Check points offer food and drink, while icy rivers reward those who splash through them with enough cold water to revitalize the legs. Then comes the vertical path named RAIZAL II, as forest turns to snow and the threats evolve along with it. At some point, you view La Angostura down below, then begin the downhill descent, back into the forest and through curves and countercurves that would offer a fun rollercoaster ride – if your muscles weren’t on fire by this point. It all ends back in the town, with cheers on the main avenue.

Who will survive this year to see that celebration? Who will enjoy the hot stew and celebratory party with a medal on their chest? Once again, the time has come for the hype to fade away – and the athletes to start moving their feet. 


Plant-based diets, athletes and what we can learn from them

By Larry Carroll

When you’re an elite athlete, the only thing that approaches your workout in terms of importance is what you put into your body. Like any human being, food nourishes, sustains and on some occasions delights you. But more so than most people, you depend on food to build muscle, stave off injury and allow you to perform at peak capacity.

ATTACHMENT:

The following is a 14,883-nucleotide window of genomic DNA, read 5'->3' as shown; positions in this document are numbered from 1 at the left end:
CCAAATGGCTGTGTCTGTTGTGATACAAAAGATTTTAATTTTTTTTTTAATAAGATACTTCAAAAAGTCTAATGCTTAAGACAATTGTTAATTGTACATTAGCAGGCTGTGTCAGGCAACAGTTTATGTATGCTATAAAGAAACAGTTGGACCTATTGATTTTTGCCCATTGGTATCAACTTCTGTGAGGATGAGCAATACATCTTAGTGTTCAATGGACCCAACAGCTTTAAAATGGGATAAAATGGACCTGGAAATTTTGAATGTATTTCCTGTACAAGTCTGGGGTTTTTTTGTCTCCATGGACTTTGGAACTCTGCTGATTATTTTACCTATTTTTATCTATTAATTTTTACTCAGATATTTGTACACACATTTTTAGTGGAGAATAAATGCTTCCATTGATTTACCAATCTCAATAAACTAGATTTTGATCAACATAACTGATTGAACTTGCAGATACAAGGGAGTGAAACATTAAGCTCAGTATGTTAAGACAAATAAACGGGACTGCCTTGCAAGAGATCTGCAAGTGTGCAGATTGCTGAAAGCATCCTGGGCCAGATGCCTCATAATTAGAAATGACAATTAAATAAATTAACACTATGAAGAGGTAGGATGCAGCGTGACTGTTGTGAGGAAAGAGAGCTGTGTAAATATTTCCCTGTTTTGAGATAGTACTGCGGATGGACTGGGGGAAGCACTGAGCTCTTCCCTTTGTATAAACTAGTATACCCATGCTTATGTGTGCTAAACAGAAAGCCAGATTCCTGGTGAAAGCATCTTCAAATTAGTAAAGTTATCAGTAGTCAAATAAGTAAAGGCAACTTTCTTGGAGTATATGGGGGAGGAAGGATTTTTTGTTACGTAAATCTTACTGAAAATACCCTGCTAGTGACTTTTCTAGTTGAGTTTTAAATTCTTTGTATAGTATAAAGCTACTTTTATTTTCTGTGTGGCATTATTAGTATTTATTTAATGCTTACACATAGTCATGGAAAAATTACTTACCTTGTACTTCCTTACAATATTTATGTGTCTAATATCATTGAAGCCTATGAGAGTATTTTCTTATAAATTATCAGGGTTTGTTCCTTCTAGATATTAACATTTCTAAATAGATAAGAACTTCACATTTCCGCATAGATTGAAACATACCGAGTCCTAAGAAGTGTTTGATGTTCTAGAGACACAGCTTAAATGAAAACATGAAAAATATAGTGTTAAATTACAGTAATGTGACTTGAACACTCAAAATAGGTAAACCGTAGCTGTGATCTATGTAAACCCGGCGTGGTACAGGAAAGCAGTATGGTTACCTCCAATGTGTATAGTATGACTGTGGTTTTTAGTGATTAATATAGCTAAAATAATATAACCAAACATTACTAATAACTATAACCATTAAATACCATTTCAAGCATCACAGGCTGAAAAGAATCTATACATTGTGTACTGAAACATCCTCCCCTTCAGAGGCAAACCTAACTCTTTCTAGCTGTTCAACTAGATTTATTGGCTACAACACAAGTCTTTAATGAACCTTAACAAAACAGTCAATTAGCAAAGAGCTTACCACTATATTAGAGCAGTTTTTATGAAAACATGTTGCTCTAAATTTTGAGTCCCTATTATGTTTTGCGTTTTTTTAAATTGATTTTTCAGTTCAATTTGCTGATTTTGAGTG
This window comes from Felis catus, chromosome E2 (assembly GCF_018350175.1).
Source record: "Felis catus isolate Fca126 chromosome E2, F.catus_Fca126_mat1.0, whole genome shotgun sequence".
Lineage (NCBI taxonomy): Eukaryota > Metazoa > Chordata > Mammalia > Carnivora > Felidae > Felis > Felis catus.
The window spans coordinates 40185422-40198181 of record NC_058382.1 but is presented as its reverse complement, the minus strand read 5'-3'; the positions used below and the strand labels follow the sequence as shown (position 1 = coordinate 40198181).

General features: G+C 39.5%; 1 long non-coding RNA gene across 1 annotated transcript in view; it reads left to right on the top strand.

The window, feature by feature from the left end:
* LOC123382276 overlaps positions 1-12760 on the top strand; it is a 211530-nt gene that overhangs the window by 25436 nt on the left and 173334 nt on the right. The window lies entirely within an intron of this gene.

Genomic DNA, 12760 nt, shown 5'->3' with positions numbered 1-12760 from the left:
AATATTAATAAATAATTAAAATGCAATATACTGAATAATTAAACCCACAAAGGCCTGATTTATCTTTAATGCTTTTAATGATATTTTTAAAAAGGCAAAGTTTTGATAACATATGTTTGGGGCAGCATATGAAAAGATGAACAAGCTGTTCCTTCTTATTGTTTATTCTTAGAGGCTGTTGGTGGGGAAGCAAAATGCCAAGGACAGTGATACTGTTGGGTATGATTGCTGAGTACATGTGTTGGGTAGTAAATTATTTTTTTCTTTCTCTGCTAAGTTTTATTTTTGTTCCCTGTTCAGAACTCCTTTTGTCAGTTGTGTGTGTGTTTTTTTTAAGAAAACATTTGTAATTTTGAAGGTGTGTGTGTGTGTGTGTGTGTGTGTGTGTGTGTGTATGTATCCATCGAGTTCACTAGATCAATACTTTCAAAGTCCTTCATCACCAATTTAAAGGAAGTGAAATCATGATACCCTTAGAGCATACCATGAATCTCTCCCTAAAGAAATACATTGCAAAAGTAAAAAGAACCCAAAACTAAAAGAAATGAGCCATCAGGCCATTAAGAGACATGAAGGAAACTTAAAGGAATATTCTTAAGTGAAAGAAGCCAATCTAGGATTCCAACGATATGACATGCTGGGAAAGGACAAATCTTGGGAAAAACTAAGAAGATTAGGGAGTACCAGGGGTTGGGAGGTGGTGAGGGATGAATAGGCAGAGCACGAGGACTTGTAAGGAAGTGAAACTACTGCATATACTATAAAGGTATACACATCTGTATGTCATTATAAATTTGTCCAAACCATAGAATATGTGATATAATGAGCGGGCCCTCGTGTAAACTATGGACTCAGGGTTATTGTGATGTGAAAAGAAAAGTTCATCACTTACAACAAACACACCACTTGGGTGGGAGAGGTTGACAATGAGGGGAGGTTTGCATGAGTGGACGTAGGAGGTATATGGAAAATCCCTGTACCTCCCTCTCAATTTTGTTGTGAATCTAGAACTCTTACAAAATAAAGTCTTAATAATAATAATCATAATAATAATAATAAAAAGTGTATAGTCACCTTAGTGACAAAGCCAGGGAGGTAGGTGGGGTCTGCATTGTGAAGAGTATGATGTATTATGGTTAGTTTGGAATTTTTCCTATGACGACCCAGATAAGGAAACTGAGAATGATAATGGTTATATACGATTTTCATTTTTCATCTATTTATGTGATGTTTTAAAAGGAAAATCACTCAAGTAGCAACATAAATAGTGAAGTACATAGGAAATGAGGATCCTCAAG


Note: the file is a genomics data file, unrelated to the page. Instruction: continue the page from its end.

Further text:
More and more these days, athletes are coming forward with revelations of embracing a plant-based lifestyle. And with many of them, it’s hard to argue that any other sort of diet could make them better at their respective sports: tennis legends Venus and Serena Williams, Olympian weightlifter (and holder of the U.S. record in the clean and jerk) Kendrick Farris, NBA all-star Kyrie Irving, world champion surfer Tia Blanco and more. 

Plant-based diets, athletes and what we can learn from them.

Then there’s Scott Jurek. Considered one of the greatest runners of all time, the 46-year-old Minnesota native has won the Hardrock Hundred, the Badwater (twice), the Western States 100 (7 straight years) and more – and has been on a plant-based diet since 1999. In 2012, Jurek published “Eat and Run: My Unlikely Journey to Ultra-Marathon Greatness,” an autobiography which concludes each chapter with one of his favorite vegan recipes.